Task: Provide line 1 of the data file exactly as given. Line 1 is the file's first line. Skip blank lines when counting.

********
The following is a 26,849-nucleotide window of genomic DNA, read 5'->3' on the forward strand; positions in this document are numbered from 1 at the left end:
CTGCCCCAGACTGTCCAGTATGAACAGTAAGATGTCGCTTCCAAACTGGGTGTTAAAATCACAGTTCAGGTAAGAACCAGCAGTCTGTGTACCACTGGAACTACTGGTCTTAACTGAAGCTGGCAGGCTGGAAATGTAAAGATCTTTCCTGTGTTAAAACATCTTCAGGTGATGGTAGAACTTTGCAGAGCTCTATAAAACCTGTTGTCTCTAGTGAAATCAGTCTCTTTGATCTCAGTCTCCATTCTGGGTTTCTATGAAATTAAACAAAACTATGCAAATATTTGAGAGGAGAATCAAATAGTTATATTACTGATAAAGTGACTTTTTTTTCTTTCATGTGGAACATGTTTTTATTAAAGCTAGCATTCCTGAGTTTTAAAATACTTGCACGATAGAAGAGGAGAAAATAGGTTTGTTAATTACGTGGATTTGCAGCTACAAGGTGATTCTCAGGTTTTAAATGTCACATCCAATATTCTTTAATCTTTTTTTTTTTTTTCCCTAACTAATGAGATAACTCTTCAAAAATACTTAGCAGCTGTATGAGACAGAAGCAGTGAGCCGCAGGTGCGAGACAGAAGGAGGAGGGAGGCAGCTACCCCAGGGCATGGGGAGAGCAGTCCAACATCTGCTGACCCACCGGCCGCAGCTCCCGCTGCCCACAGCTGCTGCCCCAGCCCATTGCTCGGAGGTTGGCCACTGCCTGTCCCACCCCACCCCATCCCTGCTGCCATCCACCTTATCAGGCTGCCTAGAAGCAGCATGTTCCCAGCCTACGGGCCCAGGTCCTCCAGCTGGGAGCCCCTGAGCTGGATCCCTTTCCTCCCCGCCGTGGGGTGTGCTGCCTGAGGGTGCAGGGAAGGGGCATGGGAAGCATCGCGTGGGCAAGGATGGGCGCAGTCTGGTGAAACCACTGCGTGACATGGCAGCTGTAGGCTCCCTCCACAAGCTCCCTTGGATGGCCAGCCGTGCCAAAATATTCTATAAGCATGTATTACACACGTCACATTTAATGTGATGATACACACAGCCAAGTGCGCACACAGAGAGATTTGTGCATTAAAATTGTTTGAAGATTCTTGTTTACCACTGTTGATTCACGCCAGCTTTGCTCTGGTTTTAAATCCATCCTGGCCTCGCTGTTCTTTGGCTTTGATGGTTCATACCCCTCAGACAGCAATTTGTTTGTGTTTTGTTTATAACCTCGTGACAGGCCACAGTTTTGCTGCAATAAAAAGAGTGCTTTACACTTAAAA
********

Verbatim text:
The following is a 26,849-nucleotide window of genomic DNA, read 5'->3' on the forward strand; positions in this document are numbered from 1 at the left end: